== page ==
North Carolina and Alabama have joined a growing list of states that allow the release of dying or infirm prisoners to cut prison health care costs, reports USA Today. Alabama’s law, in effect Sept. 1, will allow inmates who are permanently incapacitated or terminally ill to be furloughed. It will also allow for the release of inmates 55 or older who have life threatening illnesses. About 125 of the state’s 25,000 inmates will be eligible. Prisons Commissioner Richard Allen said inmates considered for parole will be “the frailest of the frail and sickest of the sick,” Allen said. North Carolina’s legislation took effect June 10. In both states, inmates convicted of capital offenses and most sex crimes aren’t eligible.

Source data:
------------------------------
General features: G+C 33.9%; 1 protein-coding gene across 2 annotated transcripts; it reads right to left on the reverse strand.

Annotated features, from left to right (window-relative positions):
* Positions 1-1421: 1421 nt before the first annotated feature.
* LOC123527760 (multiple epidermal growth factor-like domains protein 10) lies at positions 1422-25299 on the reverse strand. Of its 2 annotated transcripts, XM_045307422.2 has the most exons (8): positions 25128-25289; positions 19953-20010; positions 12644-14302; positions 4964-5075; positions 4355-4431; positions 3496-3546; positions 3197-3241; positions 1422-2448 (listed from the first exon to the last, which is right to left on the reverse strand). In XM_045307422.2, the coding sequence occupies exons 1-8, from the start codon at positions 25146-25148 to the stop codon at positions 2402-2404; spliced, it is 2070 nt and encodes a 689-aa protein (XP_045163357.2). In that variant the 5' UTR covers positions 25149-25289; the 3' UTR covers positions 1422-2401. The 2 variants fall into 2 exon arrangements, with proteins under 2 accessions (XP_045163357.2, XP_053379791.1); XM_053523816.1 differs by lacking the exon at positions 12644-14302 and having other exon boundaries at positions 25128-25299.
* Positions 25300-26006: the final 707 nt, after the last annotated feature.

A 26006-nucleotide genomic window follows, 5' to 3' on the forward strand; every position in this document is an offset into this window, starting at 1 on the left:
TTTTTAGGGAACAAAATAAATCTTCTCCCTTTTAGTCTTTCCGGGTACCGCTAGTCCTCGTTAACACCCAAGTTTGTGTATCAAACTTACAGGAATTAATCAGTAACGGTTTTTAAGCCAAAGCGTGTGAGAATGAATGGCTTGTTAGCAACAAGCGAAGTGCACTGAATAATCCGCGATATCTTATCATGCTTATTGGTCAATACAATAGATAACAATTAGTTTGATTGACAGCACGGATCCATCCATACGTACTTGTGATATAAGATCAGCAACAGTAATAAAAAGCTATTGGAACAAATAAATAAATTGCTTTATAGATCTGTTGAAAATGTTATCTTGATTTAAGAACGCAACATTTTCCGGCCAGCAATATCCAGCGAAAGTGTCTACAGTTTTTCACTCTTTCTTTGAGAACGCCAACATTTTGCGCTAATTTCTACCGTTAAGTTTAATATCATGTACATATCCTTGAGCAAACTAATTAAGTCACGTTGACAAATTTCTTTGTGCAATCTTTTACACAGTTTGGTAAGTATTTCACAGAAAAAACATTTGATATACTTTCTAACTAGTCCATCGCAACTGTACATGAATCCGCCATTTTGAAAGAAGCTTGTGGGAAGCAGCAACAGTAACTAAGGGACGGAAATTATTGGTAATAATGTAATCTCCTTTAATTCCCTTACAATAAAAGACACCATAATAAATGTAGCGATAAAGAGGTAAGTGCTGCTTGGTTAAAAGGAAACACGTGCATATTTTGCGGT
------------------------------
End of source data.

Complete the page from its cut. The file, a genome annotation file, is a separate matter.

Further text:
Thirty-six states have some program allowing for the early release of dying or infirm prisoners. Wisconsin added a program in March; Michigan and Montana did so last year. In programs known as medical furlough, humanitarian parole, or compassionate release, states rely on boards of pardons and paroles to follow up on inmates released for medical reasons. Alabama figures show terminally ill or infirm inmates cost the system about $60,000-$65,000 per year per inmate.